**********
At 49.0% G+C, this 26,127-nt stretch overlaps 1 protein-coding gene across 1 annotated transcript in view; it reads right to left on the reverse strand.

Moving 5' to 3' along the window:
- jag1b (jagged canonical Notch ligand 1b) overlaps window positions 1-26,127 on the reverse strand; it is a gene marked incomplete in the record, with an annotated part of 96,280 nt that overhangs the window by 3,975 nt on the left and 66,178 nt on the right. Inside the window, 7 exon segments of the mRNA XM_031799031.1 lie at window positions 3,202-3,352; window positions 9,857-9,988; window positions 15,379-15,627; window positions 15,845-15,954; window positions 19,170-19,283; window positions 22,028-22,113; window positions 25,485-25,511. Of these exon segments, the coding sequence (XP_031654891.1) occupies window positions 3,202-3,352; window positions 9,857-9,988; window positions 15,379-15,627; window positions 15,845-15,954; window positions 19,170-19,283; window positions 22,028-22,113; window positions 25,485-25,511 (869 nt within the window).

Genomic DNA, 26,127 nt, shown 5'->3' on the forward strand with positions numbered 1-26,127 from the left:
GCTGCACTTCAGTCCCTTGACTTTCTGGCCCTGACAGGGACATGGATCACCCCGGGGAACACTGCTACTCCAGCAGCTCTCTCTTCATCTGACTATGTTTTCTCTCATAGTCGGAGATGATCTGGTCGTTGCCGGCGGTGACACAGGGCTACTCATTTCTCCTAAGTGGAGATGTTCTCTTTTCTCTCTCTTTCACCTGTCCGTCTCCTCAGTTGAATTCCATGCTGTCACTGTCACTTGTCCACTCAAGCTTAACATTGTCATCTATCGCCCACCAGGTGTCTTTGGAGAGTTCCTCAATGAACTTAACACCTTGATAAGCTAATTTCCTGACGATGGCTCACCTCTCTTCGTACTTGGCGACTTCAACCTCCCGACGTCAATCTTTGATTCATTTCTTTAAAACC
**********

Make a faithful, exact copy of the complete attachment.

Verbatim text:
At 49.0% G+C, this 26,127-nt stretch overlaps 1 protein-coding gene across 1 annotated transcript in view; it reads right to left on the reverse strand.

Moving 5' to 3' along the window:
- jag1b (jagged canonical Notch ligand 1b) overlaps window positions 1-26,127 on the reverse strand; it is a gene marked incomplete in the record, with an annotated part of 96,280 nt that overhangs the window by 3,975 nt on the left and 66,178 nt on the right. Inside the window, 7 exon segments of the mRNA XM_031799031.1 lie at window positions 3,202-3,352; window positions 9,857-9,988; window positions 15,379-15,627; window positions 15,845-15,954; window positions 19,170-19,283; window positions 22,028-22,113; window positions 25,485-25,511. Of these exon segments, the coding sequence (XP_031654891.1) occupies window positions 3,202-3,352; window positions 9,857-9,988; window positions 15,379-15,627; window positions 15,845-15,954; window positions 19,170-19,283; window positions 22,028-22,113; window positions 25,485-25,511 (869 nt within the window).

Genomic DNA, 26,127 nt, shown 5'->3' on the forward strand with positions numbered 1-26,127 from the left:
GCTGCACTTCAGTCCCTTGACTTTCTGGCCCTGACAGGGACATGGATCACCCCGGGGAACACTGCTACTCCAGCAGCTCTCTCTTCATCTGACTATGTTTTCTCTCATAGTCGGAGATGATCTGGTCGTTGCCGGCGGTGACACAGGGCTACTCATTTCTCCTAAGTGGAGATGTTCTCTTTTCTCTCTCTTTCACCTGTCCGTCTCCTCAGTTGAATTCCATGCTGTCACTGTCACTTGTCCACTCAAGCTTAACATTGTCATCTATCGCCCACCAGGTGTCTTTGGAGAGTTCCTCAATGAACTTAACACCTTGATAAGCTAATTTCCTGACGATGGCTCACCTCTCTTCGTACTTGGCGACTTCAACCTCCCGACGTCAATCTTTGATTCATTTCTTTAAAACC